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HomeExpositionsHistoryAjmer Dargah demands arrest of Hindu Shakti Dal chief

Ajmer Dargah demands arrest of Hindu Shakti Dal chief

But the khadim is wrong; history says that the highly respected Khwajah of the Ajmer Dargah harboured a deep-seated animosity towards Hindus

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The khadims of Ajmer Dargah have called for severe consequences against Hindu Shakti Dal leader Simran Gupta for her ‘derogatory’ remarks on Sufi mystic Moinuddin Chishti. Sarwar Chishty, the president of the khadims’ association, has formally requested the Ajmer SP to take action by arresting Gupta for her ‘offensive’ statements.

Khadim of Ajmer Dargah complains

“It is very unfortunate and disgraceful that the members of fringe organisation ‘Hindu Shakti Dal’ deliberately, as per a well-planned criminal conspiracy, made a hate-speech filled with offensive remarks and extremely objectionable defamatory statements against Khawaja Gharib Nawaz within the premises of Ajmer Collectorate campus,” Sarwar Chishty said. He said that surprisingly, the authorities failed to take any precautionary measures or initiate any action against members of the Hindu Shakti Dal.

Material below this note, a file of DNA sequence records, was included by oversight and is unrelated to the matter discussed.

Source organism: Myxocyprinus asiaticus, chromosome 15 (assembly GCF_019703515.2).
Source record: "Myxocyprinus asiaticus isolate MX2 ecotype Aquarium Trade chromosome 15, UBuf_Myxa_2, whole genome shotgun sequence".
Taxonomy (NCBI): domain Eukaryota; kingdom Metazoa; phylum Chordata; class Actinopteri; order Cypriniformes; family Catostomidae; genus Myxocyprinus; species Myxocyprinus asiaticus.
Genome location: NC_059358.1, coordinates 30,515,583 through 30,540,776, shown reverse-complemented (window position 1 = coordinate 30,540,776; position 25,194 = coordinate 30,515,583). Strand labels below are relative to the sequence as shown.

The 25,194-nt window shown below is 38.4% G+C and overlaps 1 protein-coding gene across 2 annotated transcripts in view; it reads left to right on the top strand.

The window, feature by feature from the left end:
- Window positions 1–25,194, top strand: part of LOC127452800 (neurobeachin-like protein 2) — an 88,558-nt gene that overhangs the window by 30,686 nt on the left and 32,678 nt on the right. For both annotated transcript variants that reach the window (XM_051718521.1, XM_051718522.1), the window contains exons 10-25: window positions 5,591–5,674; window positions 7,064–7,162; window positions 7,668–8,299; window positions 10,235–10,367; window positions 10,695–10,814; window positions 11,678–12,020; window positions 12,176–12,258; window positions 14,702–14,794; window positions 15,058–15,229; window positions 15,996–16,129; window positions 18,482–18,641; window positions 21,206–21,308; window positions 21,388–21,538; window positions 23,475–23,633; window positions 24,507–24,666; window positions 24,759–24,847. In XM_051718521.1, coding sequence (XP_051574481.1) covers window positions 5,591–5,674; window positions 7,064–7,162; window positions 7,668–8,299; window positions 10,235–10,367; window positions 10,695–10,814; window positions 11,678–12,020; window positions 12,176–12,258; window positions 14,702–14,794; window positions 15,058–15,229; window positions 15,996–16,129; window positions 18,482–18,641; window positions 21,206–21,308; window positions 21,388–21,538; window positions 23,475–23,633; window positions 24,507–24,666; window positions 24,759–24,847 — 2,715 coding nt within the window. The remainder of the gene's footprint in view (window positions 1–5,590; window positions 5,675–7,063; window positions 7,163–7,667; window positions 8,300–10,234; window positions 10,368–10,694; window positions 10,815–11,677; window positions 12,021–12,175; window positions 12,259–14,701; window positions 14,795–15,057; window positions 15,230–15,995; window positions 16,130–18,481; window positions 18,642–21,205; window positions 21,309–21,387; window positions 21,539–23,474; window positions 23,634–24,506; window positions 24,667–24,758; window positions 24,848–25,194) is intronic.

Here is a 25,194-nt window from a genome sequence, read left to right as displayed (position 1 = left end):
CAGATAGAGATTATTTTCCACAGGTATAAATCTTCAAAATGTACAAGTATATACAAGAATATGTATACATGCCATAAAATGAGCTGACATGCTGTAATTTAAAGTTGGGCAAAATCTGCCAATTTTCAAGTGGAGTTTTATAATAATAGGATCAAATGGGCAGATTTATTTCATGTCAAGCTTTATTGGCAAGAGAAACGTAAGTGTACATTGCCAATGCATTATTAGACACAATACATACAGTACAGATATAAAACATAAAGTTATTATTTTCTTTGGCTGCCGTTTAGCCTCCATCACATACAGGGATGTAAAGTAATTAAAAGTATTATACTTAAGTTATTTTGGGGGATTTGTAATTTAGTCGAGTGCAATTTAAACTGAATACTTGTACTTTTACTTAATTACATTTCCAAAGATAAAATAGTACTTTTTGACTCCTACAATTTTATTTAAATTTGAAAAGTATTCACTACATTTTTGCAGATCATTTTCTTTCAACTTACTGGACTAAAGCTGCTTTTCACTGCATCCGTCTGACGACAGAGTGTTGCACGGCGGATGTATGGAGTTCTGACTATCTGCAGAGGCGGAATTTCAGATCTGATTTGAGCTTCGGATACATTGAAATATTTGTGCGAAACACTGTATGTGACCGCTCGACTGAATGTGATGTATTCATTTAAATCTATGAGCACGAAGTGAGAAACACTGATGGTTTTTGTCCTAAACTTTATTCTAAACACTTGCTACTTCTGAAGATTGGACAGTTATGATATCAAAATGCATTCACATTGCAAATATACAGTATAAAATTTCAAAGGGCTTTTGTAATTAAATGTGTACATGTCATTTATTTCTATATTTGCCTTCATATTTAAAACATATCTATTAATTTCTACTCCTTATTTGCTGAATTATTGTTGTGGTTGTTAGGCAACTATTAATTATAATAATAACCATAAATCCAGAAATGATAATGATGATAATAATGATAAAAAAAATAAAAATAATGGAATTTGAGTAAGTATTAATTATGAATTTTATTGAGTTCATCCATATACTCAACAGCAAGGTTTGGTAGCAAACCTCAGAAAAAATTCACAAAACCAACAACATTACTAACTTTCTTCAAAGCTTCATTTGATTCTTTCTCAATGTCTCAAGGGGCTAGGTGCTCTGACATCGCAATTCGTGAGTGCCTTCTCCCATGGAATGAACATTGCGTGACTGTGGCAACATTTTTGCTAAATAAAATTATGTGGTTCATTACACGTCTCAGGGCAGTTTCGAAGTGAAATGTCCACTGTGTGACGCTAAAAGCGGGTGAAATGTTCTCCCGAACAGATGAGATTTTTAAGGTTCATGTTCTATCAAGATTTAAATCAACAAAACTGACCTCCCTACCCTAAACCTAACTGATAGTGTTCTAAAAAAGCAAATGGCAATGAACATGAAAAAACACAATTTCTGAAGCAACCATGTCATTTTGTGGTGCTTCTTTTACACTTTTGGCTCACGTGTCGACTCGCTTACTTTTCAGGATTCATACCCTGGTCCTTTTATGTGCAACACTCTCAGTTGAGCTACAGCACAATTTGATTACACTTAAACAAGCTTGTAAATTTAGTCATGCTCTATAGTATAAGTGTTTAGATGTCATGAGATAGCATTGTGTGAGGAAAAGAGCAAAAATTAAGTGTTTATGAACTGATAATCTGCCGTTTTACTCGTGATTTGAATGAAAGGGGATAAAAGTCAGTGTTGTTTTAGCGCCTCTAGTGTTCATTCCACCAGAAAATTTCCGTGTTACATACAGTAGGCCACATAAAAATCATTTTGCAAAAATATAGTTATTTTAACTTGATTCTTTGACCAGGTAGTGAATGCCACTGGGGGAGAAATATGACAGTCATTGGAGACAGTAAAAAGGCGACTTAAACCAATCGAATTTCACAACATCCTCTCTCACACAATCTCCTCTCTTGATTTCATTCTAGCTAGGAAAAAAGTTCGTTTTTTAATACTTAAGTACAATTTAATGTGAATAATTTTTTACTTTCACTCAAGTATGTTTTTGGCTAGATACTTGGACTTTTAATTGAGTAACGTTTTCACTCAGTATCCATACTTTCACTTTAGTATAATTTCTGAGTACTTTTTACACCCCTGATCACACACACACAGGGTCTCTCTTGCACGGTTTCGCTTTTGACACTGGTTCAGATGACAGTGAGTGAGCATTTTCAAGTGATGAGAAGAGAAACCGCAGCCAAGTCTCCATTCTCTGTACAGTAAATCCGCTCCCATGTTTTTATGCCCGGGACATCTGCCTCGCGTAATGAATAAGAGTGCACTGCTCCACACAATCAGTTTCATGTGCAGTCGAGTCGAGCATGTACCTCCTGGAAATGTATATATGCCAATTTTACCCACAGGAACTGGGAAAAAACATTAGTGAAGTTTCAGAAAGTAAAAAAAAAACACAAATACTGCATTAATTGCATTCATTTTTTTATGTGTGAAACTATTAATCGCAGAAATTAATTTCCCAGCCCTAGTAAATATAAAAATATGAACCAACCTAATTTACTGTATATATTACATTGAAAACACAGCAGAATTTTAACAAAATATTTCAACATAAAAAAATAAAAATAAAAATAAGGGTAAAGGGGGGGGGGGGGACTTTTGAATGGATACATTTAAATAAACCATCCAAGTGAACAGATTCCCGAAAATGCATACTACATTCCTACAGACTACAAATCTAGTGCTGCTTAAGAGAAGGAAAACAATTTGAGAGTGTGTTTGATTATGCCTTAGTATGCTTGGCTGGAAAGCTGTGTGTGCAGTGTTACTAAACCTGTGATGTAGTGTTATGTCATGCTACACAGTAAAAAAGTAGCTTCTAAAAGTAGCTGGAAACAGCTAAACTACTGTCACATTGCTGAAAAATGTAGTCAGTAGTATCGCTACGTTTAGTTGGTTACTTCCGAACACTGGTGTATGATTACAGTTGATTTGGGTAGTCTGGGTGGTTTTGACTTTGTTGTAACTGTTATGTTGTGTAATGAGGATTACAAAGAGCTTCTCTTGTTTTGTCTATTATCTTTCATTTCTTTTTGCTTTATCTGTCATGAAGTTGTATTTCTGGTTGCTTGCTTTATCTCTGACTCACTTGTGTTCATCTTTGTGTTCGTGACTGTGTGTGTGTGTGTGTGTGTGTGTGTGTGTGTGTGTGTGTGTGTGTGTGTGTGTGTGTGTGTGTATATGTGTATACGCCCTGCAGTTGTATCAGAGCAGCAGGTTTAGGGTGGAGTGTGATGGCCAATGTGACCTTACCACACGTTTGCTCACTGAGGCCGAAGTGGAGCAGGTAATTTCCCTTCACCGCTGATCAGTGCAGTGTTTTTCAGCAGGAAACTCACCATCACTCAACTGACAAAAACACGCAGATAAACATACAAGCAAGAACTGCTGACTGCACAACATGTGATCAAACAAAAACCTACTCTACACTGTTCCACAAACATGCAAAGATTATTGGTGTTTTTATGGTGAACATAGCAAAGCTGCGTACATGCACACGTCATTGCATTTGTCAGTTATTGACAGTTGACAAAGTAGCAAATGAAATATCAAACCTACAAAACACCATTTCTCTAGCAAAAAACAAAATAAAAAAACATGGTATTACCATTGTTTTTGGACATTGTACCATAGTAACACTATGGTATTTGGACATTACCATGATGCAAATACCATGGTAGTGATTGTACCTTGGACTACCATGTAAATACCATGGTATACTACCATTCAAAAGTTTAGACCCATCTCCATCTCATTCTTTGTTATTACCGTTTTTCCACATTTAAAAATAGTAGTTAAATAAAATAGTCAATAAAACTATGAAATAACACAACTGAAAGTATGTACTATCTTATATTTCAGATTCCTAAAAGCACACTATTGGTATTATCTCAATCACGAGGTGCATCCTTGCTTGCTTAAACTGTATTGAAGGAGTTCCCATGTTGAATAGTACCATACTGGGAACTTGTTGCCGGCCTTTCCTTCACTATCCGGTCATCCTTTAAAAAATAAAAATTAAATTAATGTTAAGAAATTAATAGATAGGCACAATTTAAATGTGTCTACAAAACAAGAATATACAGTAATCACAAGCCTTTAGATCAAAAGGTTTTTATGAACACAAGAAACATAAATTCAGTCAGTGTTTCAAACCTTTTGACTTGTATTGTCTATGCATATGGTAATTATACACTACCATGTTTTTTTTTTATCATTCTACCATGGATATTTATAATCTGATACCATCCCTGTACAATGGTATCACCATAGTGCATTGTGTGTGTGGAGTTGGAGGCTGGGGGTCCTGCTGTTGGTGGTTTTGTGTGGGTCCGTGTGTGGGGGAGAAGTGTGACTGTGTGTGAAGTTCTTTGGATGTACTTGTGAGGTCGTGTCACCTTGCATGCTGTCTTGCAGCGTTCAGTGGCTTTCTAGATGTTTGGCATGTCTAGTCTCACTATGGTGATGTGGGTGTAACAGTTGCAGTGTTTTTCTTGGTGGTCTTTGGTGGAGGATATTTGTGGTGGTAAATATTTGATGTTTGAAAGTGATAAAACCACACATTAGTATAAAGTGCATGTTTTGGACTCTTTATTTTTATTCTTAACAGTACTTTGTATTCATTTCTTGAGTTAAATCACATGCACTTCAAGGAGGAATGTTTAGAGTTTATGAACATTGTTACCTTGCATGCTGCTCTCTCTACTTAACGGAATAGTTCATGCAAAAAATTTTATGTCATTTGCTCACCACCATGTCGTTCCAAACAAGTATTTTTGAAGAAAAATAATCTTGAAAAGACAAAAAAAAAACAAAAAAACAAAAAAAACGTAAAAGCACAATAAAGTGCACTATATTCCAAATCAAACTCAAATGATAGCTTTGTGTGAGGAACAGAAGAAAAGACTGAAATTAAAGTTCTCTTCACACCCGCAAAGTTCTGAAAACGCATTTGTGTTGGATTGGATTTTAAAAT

“There is a multi-fold rise in rumour mongering, twisted historical facts, misinformation, abusive, insulting and defamatory comments on Khawaja Gharib Nawaz, and Dargah Ajmer Sharif ‘khadims’ as well as the Muslim community. Shockingly, despite our written complaint along with documentary and electronic evidence, and multiple FIRs, no one has been arrested by police so far for curbing hate speech and maintaining social harmony and peace,” Chishty said, adding that a demonstration would be held if stringent legal action was not taken immediately and the accused persons were not arrested within a week.

Circle officer Dargah Gauri Shankar mentioned that two FIRs have been filed regarding the remarks made by Simran Gupta about a week ago, and the case is currently under investigation.

The president of Hindu Shakti Dal, Gupta, reportedly made derogatory comments about Moinuddin Chishti, labelling him as a “rapist” and “terrorist,” and claimed that the ‘Jannati Darwaja’ of the dargah was constructed by destroying an ancient Shiva Temple.

Gupta had recently handed over a petition to the district administration, urging for a survey of the dargah to be conducted by the Archeological Survey of India.

The Ajmer Dargah
The Ajmer dargah

Is the allegation against the Sufi of Ajmer Dargah correct?

The history of Khwajah Moinuddin Chishti, originally Chishtī Muʿīn al-Dīn Ḥasan Sijzī aka ‘Gharib Nawaz’, is chequered. You revere or despise the historical figure, depending on whether you believe in the spiritual powers of Ajmer Dargah or you are a student of history who looks at him with secular detachment.